RSU and Options Planning

by Dennis Doble, CFP

RSU and Options Planning
  • Characteristics of compensation packages
  • Important considerations when holding company stock in your portfolio
  • Have a plan in place to minimize taxes when selling stock

Does your compensation package include options, restricted stock units or restricted stock awards? Are you able to participate in an Employee Stock Purchase Plan? These types of compensation can greatly enhance the value of your overall compensation package. They can also produce some headaches when it comes to understanding the details of each type of compensation and the best way to turn them into future dollars. Having a plan in place can help minimize future taxes and prevent you from relying too much on one company for both your income and your investments.

These types of compensation are based on the idea that by giving employees an interest in the performance of the company, they will be motivated to positively contribute to its success and its stock value will continue to increase over time. If this does happen, when it is time to sell company stock, the employee could potentially see significant capital gains, which will produce capital gains taxes. Here is where the value of planning can have a big impact on your bottom line.

TYPES OF COMPENSATION

STOCK OPTIONS

With stock options, the employee is offered the option to buy shares of company stock at an agreed upon price called a strike price at a future date called a vesting date. This category can include non-qualified stock options (NQSO) and qualified, or incentive stock options (ISO). The difference between the two is that for ISOs, the employee must hit certain performance targets in order to receive the options, where there is no such requirement for NQSOs.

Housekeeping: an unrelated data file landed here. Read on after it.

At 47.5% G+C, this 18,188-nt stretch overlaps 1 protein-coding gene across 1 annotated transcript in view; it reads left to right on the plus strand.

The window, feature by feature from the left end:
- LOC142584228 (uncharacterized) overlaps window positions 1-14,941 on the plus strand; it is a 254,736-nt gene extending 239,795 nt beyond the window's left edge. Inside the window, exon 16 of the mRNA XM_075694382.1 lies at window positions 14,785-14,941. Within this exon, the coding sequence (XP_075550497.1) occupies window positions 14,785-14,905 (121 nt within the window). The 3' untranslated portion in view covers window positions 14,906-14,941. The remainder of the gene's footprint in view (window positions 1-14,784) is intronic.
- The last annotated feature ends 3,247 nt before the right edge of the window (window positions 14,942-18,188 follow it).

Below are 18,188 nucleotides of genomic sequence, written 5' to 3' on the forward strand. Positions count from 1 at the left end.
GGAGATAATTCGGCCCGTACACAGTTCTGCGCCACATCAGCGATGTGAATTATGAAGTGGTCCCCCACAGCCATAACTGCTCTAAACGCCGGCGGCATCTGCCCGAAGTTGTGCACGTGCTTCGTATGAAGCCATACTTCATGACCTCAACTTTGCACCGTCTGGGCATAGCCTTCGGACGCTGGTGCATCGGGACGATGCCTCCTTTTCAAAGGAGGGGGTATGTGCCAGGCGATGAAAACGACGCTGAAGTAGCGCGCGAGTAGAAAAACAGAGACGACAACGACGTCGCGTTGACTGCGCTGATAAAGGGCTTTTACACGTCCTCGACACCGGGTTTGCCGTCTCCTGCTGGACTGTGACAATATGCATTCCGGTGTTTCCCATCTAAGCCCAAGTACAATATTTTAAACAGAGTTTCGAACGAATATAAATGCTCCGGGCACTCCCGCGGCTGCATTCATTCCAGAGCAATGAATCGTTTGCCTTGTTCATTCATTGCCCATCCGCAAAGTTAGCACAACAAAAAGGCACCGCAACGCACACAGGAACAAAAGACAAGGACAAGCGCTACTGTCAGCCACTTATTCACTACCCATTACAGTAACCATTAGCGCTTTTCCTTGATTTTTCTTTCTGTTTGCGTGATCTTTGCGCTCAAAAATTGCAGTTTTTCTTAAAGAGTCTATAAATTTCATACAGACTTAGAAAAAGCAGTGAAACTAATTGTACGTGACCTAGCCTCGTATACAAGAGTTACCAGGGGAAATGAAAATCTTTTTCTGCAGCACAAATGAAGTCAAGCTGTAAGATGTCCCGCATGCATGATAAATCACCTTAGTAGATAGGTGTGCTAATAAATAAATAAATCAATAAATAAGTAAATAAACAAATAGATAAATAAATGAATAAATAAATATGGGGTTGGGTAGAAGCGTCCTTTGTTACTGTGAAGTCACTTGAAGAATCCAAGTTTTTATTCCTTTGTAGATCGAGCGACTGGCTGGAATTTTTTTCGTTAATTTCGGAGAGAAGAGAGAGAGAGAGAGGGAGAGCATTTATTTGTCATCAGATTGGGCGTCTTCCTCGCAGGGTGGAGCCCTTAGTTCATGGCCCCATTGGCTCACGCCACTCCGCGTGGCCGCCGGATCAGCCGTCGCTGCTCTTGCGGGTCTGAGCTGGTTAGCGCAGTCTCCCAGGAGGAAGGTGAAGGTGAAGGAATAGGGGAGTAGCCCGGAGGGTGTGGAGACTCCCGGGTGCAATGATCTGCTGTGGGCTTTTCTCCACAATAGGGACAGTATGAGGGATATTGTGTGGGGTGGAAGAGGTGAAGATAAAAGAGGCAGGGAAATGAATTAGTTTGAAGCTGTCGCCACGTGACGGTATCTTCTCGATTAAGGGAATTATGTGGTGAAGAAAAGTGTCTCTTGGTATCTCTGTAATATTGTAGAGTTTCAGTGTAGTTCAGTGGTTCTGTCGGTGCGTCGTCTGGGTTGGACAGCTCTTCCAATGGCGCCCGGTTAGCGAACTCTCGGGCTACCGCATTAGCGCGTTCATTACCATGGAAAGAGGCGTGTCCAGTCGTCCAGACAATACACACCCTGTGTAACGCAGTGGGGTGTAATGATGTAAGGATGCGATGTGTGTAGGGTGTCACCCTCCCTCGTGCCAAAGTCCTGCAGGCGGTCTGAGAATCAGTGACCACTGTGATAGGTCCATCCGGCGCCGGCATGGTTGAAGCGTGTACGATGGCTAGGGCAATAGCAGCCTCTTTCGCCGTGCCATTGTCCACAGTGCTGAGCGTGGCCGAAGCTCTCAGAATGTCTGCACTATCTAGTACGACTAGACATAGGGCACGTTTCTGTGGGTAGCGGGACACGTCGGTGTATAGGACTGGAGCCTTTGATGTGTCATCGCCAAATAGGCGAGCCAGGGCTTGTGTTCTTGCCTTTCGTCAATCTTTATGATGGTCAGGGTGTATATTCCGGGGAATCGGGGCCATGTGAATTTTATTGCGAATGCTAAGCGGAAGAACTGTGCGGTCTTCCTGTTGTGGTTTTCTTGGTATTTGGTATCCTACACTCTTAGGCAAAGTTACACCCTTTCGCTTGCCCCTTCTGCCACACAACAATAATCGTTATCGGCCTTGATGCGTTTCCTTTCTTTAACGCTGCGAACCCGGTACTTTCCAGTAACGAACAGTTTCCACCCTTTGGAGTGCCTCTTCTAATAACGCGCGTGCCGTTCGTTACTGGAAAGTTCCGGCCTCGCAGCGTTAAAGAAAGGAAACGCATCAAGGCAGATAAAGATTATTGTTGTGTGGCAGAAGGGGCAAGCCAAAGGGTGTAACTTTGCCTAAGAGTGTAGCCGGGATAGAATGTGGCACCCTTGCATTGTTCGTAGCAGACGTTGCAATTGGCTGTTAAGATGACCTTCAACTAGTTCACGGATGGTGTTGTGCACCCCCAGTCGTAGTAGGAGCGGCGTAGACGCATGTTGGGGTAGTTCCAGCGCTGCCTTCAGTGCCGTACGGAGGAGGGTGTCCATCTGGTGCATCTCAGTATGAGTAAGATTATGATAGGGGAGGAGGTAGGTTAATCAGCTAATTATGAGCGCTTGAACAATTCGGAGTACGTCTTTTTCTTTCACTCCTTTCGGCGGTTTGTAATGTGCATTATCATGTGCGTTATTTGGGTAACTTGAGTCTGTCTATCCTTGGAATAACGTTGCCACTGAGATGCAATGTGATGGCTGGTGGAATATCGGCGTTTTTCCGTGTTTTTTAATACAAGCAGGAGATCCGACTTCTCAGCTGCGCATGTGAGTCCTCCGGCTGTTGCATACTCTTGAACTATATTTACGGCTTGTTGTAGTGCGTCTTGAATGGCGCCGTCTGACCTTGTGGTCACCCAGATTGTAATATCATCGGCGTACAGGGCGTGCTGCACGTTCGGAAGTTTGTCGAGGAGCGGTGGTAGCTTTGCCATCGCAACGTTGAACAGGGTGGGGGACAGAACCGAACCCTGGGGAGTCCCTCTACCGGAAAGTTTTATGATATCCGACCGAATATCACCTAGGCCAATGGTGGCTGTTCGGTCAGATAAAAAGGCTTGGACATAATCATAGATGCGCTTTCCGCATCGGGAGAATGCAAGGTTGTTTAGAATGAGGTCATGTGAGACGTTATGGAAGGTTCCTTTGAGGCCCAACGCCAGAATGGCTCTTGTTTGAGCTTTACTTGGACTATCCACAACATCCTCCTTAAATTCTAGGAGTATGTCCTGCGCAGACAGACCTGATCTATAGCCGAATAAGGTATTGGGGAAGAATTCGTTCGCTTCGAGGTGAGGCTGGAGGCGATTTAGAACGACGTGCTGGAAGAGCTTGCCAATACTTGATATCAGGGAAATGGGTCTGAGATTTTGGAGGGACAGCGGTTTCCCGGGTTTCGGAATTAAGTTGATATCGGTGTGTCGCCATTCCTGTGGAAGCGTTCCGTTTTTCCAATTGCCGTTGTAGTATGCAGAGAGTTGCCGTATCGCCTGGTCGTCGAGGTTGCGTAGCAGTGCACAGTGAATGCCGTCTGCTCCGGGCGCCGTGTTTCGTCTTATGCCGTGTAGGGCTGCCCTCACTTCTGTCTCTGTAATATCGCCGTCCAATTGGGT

RESTRICTED STOCK UNITS

Restricted stock units are shares of stock that are granted to an employee as of a certain date known as the grant date. The employee has an interest in the company but does not own the shares until the date known as the vest date. On the vest date, the employee automatically takes ownership of the shares at their fair market value and the value of the shares becomes income to the employee.

RESTRICTED STOCK (AWARD)

Similar to the RSU, a restricted stock award is also granted to an employee, the shares automatically vest on a specified date, and the value of the shares becomes income to the employee. Unlike with an RSU, a tax planning opportunity exists for Restricted Stock Awards called an 83(b) election. If the value of the stock is expected to rise significantly during the vesting period, an 83(b) election allows the employee to choose to pre-pay the taxes on the stock as income on the grant date to avoid paying more taxes later on the vesting date. There are many factors to consider before making this election and once it is made it is irreversible.

EMPLOYEE STOCK PURCHASE PLAN

An Employee Stock Purchase Plan (ESPP) allows an employee to purchase stock in the company at a discount through regular payroll deductions. During the offering period, funds from payroll deductions accumulate until the purchase date, at which point shares are purchased and the employee immediately owns the shares.

CONSIDERATIONS ONCE YOU OWN COMPANY STOCK

Depending upon the amount of options you exercise and grants that vest over time, you could have a significant portion of your investment portfolio in the stock of just one company, which introduces certain risks to your financial picture.